Editors' pick: Originally published Jan. 19.

Trump fumbled a Bible reference during a speech at Liberty University over the weekend, mentioning "Two Corinthians" as opposed to "Second Corinthians," the book's more common name among the faithful. The mini-gaffe was just one in a long line of flubs and challenges that haven't hurt Trump's candidacy, despite media speculation to the contrary. 

When it comes to Trump, what doesn't kill him makes him stronger. 

It appears that virtually nothing Trump says or does can deter his followers, no matter how outlandish, untrue or offensive it is. That's certainly been the case so far. According to a RealClearPolitics national average of polls, the billionaire businessman leads the GOP primary field with 34.5% support. Exactly six months ago, during the supposed "Summer of Trump," he was barely trailing Jeb Bush, polling at 15% nationally compared to the former Florida governor's 15.5%.

Yet, onlookers have been predicting the demise of Donald Trump since the day he announced his intentions to run for the White House from Trump Tower in New York last June.

In August, New York Daily News declared that Trump's defense of his sons' hunting trip "may finally doom" his campaign. Citing photos uncovered in 2012 of Donald Trump Jr. and Eric Trump posing alongside dead exotic animals they killed during a safari trip to Africa in 2011, the publication suggested outrage over the killing of Cecil the lion by a Minnesota dentist over in 2015 could boil over to Trump.

No such thing happened. In fact, that month, Trump's support surpassed 25% in a national average of polls.

Later in the Summer of Trump, prominent figures like New Hampshire Governor John Sununu, conservative pundit and humorist P.J. O'Rourke, and FiveThirtyEight founder Nate Silver all predicted the GOP frontrunner's imminent collapse. His comments about Mexican immigrants cost him business deals with Macy's, NBC and Univision, and The Guardian warned that his anti-immigrant rhetoric could lose his entire party the election in 2016. His poll numbers continued to rise.

Trump's debate performances led pundits to predict his demise as well.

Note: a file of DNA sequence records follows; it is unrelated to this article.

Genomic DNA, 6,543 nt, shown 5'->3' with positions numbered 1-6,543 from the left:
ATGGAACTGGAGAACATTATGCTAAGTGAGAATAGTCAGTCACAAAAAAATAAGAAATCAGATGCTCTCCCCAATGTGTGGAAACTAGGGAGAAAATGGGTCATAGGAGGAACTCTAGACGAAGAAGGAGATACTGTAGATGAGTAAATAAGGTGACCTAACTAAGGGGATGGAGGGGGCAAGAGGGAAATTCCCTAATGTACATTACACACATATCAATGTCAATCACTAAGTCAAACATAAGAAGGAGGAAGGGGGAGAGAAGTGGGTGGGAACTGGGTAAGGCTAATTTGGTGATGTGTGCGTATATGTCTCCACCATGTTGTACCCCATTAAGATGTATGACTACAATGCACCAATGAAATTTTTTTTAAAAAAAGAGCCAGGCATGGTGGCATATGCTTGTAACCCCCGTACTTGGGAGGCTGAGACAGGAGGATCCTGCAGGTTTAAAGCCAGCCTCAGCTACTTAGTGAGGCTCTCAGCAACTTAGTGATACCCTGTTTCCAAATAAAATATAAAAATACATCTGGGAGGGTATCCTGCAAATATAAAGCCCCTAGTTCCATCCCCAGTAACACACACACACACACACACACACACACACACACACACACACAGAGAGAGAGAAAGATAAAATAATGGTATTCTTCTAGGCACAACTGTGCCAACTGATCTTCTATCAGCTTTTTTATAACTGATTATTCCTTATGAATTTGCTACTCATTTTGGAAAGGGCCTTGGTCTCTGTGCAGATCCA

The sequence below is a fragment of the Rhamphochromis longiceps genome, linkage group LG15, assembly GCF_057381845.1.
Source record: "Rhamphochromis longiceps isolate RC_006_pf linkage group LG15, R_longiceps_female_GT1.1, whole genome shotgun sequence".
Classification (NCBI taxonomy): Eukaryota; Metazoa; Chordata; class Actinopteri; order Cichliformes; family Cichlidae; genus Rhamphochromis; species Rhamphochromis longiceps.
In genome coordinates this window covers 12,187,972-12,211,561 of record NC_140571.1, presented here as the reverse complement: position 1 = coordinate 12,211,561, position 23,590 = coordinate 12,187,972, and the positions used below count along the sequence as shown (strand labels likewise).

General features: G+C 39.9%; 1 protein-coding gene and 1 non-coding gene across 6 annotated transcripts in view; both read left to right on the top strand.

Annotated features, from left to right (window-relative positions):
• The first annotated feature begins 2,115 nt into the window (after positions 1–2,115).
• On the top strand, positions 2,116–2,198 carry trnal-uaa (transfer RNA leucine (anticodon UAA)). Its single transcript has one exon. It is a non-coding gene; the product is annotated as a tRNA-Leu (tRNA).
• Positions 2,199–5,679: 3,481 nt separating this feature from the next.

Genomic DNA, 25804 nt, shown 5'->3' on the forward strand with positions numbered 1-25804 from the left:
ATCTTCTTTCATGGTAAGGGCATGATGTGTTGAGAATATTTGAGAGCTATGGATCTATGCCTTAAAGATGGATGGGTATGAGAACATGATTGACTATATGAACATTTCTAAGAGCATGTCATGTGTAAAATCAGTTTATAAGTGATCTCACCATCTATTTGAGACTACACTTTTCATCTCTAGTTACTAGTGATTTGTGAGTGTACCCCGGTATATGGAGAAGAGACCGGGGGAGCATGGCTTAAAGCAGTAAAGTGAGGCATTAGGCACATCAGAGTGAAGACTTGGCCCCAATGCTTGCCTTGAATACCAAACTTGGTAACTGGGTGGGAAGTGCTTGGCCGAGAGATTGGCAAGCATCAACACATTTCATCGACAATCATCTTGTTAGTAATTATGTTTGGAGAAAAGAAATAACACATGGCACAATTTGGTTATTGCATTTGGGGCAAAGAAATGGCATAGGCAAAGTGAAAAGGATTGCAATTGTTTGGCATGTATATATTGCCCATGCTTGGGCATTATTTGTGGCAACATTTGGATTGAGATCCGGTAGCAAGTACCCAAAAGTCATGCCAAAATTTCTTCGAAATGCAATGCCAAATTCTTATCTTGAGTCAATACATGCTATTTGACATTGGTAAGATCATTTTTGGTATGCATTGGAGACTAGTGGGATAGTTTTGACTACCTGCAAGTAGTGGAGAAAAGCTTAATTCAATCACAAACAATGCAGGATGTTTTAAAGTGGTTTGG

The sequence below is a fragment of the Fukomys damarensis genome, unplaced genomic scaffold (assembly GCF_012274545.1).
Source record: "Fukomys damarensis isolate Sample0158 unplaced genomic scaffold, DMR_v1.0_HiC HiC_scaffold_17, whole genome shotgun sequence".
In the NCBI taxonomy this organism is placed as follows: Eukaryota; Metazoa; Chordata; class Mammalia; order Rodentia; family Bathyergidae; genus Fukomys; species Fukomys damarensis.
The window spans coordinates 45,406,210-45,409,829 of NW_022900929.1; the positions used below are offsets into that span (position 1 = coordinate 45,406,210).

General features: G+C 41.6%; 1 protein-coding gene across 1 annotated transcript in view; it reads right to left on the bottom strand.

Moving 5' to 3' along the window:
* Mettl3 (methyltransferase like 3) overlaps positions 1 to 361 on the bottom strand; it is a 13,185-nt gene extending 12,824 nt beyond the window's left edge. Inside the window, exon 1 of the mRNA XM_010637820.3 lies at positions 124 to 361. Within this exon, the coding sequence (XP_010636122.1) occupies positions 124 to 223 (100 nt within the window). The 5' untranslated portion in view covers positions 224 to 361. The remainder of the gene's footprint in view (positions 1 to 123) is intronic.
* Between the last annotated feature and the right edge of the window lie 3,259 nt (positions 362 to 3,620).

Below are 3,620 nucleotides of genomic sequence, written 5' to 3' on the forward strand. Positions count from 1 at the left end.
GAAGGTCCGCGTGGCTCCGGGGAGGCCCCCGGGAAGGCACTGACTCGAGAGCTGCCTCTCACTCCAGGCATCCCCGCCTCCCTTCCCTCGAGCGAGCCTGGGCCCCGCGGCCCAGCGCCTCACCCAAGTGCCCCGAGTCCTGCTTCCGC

Some mused whether his attack of Fox News' Megyn Kelly in the wake of the first debate would bring an end to his presidential bid. After the second debate, CNBC contributor and former George W. Bush aide Sara Fagen wrote that the event had been "the beginning of the end of Donald Trump's grip atop the GOP field." The National Review asked whether Carly Fiorina's rise would mean Trump's fall.

But the first day of fall, September 23, the billionaire's support still hovered above 25%.

Throughout the rest of 2015, the pundits continued to write Trump's campaign obituary as his rhetoric heightened and would-be gaffes continued.

2012 Republican nominee Mitt Romney told an audience at Georgetown University's McDonough School of Business in late September that Trump "will not be the nominee." The Washington Post's Dana Milbank days later declared, "Trump will lose, or I will eat this column."

Conservative-leaning media outlet RedState announced Trump's "first real crisis" on the campaign trail when the former reality television star fell second to Ben Carson in Iowa. The Post described an event in the Hawkeye state in which Trump appeared unusually disheveled, arriving nearly 40 minutes late and launching into a "95-minute long rant that at times sounded like the monologue of a man grappling with why he is running for president." U.S. News pondered, "Is this how it ends?"

But it wasn't.

Carson fell in the polls. Trump's barrage of attacks on Muslims, including the assertion that he would "certainly implement" a national database of U.S. Muslims and widely discredited claims that he saw thousands of Muslims celebrating the 9/11 attacks in New Jersey, were widely panned by both parties, his GOP rivals and the media. Yet his apparently public opinion dominance largely persisted.

Trump's standing among Republicans did drop 12 points in less than a week in late November. His dip in the polls came soon after his Muslim claims as well as his mockery of a New York Times reporter's disability and retweet of racially-charged propaganda, suggesting he may have begun to alienate supporters.

But in December, Trump's poll numbers began to rise again, even when he made perhaps his boldest claim yet: a call for a ban on all Muslim immigration to America.

White House spokesman Josh Earnest asserted that the proposal "disqualifies" Trump to be president. Secretary of State John Kerry warned that it "endangers national security," and even the Pentagon weighed in, with spokesman Peter Cook cautioning that "anything that bolster's ISIL's narrative and pits the United States against the Muslim faith is certainly not only contrary to our values but contrary to our national security."

And still, Trump's support held. He closed 2015 with 35.6% support, according to a RealClearPolitics national average of polls.

In 2016, the end to the bombastic billionaire's presidential campaign still appears nowhere in sight, even though many continue to write -- and hope -- otherwise.

Some argue that if Trump loses in Iowa (where he is basically tied with Ted Cruz in the polls) or anywhere, his campaign will simply implode. Others have suggested that as other competitors drop out, it will be especially hard for the real estate magnate to pick up their votes, or that his supporters won't actually turn out when it comes time to vote. Cruz appears to believe Trump's "New York values" will do him in.

Perhaps Vox's Ezra Klein put the Trump downfall theory conundrum best:

It's the Underpants Gnomes theory of Trump's loss. Step 1: Trump leads the polls for month after month. Step 2: ??? Step 3: He loses! Even if you think that's likely, it sounds a bit ridiculous when you say it aloud.